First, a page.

Why You Need to Consider Estate Planning
Estate planning might not be something you’ve considered. Perhaps because you’re still young and healthy, or you don’t yet have a family, or it’s just something you’d rather not think about.
After all, it can be uncomfortable contemplating what might eventually happen to the wealth and possessions you’ve accumulated in life and how they might be passed on, but it’s not something you should leave to chance.
The importance of Estate planning is to determine how you pass on your wealth and to maximise the benefits that remain. Everyone over the age of 18 who owns assets should have an effective will in place to make sure those assets are distributed in the manner they choose to the people they want to have benefit from them.
What you spend on estate planning now could ultimately save your estate thousands of dollars, while also giving you added peace of mind.
You may have considered drawing up a will, but you may not have considered some of the other documents available to ensure your wishes are carried out as you intended.
What is a Will?
A will is a legal document that lets you choose who should benefit from your estate, as well as the person most suitable to administer your will in accordance with your wishes.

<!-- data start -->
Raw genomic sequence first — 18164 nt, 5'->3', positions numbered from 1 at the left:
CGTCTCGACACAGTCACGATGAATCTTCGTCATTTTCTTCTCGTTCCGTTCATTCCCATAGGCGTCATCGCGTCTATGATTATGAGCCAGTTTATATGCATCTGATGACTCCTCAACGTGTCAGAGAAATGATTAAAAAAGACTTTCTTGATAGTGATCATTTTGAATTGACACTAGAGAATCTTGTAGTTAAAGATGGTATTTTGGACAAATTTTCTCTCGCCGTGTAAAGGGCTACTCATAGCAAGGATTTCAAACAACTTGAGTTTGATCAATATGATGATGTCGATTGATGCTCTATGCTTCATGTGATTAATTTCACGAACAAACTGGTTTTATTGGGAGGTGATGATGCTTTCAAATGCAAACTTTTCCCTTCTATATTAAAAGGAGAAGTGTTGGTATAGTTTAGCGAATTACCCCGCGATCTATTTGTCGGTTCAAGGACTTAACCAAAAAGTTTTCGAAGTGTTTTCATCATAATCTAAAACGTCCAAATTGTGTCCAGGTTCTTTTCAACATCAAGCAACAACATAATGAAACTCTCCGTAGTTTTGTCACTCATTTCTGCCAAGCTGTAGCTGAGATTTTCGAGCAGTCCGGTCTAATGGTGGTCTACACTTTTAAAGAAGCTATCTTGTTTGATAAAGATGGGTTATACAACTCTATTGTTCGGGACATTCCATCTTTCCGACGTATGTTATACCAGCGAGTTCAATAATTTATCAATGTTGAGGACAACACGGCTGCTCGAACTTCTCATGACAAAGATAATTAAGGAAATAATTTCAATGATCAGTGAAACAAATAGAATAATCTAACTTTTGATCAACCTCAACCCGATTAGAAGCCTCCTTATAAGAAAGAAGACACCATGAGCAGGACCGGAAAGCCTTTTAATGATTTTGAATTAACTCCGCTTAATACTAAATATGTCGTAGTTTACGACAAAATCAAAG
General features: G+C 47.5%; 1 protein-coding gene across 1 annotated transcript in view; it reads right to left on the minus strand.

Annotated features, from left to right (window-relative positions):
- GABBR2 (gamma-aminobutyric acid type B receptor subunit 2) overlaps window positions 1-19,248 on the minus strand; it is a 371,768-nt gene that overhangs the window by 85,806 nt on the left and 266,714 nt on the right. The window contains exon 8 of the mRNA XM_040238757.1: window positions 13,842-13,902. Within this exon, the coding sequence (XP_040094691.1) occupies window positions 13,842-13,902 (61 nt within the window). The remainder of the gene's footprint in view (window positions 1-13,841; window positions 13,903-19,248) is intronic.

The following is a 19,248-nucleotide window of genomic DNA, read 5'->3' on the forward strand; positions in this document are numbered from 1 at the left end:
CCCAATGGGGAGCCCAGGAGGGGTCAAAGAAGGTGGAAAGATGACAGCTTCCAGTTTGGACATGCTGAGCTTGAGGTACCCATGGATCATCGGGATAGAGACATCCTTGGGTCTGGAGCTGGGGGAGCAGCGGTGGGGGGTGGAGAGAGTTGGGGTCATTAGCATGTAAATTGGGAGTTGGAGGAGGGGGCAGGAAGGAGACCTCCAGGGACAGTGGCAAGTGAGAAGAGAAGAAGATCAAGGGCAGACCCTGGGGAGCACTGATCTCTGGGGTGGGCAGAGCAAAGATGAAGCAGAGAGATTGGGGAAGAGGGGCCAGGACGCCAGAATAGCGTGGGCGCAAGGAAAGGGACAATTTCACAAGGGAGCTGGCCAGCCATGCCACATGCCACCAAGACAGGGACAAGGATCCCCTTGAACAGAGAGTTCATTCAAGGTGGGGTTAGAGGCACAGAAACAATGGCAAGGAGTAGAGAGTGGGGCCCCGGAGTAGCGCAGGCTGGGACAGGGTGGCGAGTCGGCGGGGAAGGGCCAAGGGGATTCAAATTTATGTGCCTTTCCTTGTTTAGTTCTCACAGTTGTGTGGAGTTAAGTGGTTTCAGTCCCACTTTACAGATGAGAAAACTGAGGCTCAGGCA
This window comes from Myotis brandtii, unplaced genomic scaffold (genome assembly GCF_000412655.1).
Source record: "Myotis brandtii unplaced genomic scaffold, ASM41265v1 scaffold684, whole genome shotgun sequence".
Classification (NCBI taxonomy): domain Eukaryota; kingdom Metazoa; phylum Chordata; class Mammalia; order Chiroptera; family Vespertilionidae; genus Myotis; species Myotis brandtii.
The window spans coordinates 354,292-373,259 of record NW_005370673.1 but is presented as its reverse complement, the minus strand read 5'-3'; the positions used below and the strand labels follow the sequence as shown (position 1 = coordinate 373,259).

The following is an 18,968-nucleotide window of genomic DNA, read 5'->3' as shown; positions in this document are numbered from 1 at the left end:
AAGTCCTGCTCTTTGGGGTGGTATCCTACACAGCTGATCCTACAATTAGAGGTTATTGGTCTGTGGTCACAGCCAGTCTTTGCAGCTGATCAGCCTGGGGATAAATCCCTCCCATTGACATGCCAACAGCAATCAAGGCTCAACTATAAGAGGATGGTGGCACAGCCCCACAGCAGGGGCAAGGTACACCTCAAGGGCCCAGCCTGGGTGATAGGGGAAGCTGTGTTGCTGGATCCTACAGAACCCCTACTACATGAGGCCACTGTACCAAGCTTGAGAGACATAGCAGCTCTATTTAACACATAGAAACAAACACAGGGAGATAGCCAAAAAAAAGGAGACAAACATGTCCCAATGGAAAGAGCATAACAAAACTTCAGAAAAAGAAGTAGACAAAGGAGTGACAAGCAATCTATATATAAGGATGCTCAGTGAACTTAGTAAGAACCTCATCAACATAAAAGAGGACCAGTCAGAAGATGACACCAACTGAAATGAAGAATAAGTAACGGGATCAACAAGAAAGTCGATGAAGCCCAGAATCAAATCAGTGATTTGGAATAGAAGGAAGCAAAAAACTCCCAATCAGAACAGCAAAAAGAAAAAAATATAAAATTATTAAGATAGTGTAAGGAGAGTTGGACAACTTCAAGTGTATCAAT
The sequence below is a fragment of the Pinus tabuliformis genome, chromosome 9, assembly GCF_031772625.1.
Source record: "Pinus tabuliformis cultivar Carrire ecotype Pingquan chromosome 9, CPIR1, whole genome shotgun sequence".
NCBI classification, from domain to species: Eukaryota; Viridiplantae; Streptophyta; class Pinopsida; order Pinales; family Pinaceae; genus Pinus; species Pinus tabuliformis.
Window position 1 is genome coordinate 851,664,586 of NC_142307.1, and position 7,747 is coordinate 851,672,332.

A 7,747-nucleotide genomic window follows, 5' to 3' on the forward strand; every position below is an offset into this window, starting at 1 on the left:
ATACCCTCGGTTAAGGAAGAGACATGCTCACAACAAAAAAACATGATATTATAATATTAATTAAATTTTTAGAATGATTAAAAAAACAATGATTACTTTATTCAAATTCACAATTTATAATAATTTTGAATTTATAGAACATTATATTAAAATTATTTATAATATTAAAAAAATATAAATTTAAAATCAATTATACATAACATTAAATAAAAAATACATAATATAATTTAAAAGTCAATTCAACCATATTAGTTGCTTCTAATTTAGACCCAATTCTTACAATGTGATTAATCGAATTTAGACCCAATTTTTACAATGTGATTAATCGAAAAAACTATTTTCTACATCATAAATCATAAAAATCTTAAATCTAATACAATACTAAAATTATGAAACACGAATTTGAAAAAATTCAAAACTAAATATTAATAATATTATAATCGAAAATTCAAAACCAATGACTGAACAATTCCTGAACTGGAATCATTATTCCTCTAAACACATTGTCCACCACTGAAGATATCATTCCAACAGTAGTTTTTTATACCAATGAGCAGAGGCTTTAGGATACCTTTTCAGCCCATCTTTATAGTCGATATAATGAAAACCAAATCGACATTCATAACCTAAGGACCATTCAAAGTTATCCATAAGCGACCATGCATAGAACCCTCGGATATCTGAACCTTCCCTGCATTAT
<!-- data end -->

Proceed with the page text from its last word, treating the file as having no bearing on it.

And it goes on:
Including a testamentary trust in your will gives your beneficiaries the opportunity to not only their inheritance, but also minimise tax on income earned from their inheritance.
A testamentary trust is not for everyone. Estate planning advice is essential in this case to ensure this option is suitable for your needs.
Enduring Powers of Attorney
Regardless of your age, if you own assets an enduring power of attorney should be in place so in the event of unexpected incapacity, a person you trust is empowered to step into your shoes and manage your assets on your behalf.
A power of attorney can be prepared for you either as part of an estate planning package or as an individual document.
Appointment of Enduring Guardians / Medical Attorney
Do you realise that if you are incapacitated and unable to make your own medical or lifestyle decisions, those closest to you may be powerless to control what medical treatment you have, how you are cared for, and where you are accommodated?
When you appoint someone you trust as enduring guardian, you protect yourself from decisions being made on your behalf by those who don’t know you or your preferences.
When someone dies, often their loved ones don’t know where to start or what to do.
An experienced estate administration professional can ensure the estate is administered sympathetically, efficiently and as inexpensively as possible.
Reduce the additional stress and worry from your loved ones by making sure they have clear direction in the event of your passing or incapacitation. Talk to us about creating the appropriate documentation to protect your estate and your rights.
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